Windows reinstall and Adobe fun

I never got around to posting it, but a few weeks back the hard drive of my PC with Windows on it died … a little bit. Technically a large chunk of the harddrive is simply unaccessable. after poking and pushing I at least got windows to boot up again, but a large part of the software was dead. I bough a new drive and went through the fun process of installing a fresh windows, patching it, and then installing all the software again.

I didn’t get around to installing my video and picture software on the new windows until this morning, and it turned out to be lots of fun. Due to pure luck I found the license key for sony vegas (it is shown in the splash screen when starting up, shortly before it crashes due to my harddisk malfunction). Any Photomatix was where I keep most licenses stored. But my Photoshop license was more of a challenge. Adobe only allows 2 activated copies of the software per license, activated copies are bound to hardware … you probably see where this is going. I couldn’t deactivate the old installation since the harddrive was kinda dead, and the new installation says “different hardware (new harddrives), must be a different computer”. Yay, fun. The bright side was that the support was easily contacted and they could reset the activation counter (after lecturing me about using it on “2 computers” and deactivating, bla bla bla). I learned one thing: the more expensive the software, the more problems you have with licenses. A shame I never liked Gimp for photo editing.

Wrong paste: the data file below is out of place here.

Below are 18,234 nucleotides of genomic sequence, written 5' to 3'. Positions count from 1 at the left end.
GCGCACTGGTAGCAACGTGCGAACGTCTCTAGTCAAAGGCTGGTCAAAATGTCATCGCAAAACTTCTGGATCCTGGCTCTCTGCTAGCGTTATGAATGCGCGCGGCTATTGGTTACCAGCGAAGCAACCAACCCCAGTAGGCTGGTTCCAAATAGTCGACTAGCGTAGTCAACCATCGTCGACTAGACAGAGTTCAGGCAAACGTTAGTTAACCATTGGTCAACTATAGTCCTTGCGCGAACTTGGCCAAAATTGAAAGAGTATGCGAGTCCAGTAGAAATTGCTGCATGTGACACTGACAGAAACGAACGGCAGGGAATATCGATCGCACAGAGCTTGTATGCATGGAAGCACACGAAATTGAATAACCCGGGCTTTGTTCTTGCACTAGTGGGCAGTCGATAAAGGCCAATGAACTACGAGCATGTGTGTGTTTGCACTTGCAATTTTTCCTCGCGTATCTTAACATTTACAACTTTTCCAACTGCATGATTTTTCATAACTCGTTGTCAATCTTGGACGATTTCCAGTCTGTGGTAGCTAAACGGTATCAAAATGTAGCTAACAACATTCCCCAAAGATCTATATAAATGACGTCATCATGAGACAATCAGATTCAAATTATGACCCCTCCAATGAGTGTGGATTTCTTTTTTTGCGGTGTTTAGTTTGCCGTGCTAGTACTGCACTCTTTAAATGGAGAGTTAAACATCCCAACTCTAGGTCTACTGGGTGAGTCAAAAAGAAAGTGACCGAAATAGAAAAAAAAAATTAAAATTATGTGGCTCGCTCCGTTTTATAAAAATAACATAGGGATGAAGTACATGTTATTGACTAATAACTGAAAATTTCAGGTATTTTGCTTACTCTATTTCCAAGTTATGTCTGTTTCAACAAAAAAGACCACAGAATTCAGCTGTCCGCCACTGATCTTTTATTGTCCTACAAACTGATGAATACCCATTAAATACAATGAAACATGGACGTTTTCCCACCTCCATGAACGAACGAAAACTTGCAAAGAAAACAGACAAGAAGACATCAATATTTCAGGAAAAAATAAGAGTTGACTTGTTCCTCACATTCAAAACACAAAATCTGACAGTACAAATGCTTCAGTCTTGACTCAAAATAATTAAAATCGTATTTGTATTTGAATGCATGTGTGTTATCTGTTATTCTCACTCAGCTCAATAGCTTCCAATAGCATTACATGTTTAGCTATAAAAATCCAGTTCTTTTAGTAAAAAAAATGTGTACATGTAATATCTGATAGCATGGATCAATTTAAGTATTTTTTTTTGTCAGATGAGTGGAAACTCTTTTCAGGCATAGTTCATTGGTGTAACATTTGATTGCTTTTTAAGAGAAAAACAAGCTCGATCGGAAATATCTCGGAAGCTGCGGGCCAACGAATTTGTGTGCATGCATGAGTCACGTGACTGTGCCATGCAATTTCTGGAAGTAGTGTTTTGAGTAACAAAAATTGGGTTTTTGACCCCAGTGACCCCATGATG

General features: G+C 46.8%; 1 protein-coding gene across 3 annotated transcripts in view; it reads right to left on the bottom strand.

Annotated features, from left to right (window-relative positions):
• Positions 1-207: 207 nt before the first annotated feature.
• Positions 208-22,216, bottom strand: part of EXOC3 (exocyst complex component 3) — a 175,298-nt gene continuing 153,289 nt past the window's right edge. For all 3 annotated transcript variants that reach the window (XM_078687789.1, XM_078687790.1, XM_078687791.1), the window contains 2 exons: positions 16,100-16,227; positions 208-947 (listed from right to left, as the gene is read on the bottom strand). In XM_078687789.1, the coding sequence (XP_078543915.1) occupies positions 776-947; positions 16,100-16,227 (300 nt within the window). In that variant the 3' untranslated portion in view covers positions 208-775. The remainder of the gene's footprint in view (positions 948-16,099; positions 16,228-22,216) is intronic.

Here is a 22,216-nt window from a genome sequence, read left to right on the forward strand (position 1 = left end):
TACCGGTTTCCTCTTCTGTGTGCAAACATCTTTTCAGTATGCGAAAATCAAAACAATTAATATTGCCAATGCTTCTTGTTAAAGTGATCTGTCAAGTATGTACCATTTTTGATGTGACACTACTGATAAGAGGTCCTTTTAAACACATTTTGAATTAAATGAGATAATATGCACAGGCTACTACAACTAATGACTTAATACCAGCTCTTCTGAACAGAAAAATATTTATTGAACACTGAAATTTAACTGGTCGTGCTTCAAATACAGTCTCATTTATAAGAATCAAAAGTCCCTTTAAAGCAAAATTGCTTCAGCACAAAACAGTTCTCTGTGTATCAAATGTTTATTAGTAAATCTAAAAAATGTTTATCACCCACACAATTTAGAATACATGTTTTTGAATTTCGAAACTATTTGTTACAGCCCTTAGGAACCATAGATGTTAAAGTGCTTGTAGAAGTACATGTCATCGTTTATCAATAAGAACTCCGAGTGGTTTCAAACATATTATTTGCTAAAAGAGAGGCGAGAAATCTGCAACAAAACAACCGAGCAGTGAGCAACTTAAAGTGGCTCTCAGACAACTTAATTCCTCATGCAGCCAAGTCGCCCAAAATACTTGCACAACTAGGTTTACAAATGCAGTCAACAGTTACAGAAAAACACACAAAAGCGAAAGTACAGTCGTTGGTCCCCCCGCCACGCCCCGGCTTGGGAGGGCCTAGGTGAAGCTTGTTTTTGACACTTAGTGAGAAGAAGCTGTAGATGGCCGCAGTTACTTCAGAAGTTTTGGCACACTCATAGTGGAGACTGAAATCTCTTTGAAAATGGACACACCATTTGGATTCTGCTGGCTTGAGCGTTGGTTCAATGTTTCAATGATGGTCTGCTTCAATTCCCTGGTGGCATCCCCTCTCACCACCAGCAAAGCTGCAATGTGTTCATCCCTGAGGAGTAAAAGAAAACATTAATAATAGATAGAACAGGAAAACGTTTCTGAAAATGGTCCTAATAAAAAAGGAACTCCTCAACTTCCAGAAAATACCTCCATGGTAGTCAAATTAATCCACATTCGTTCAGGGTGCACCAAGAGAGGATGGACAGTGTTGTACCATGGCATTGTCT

POV.1 and Sony Vegas

I own both the POV.1 Helmet Camera and Sony Vegas 8 (Movie Studio). Now, one would think editing videos made by the helmet cam would be no problem with Vegas … For some stupid reason, Vegas won’t read the video part of Xvid encoded files.  It obviously isn’t because of missing codecs, since vlc has no problems playing the files. After a bit of digging in the internet I found 2 tools to help fix the problem. The first shows which codec is used in the .avi (and can help if your problem is “only” a missing codec). It is called gspot. The second tool is called AVI FourCC Code Changer.

The solution to the problem is to start up the FourCC changer, open the POV.1 video (or any other Xvid video), and change booth fields to DIVX, press “apply” and that was it. Now Vegas stops behaving like a dork and reads the files.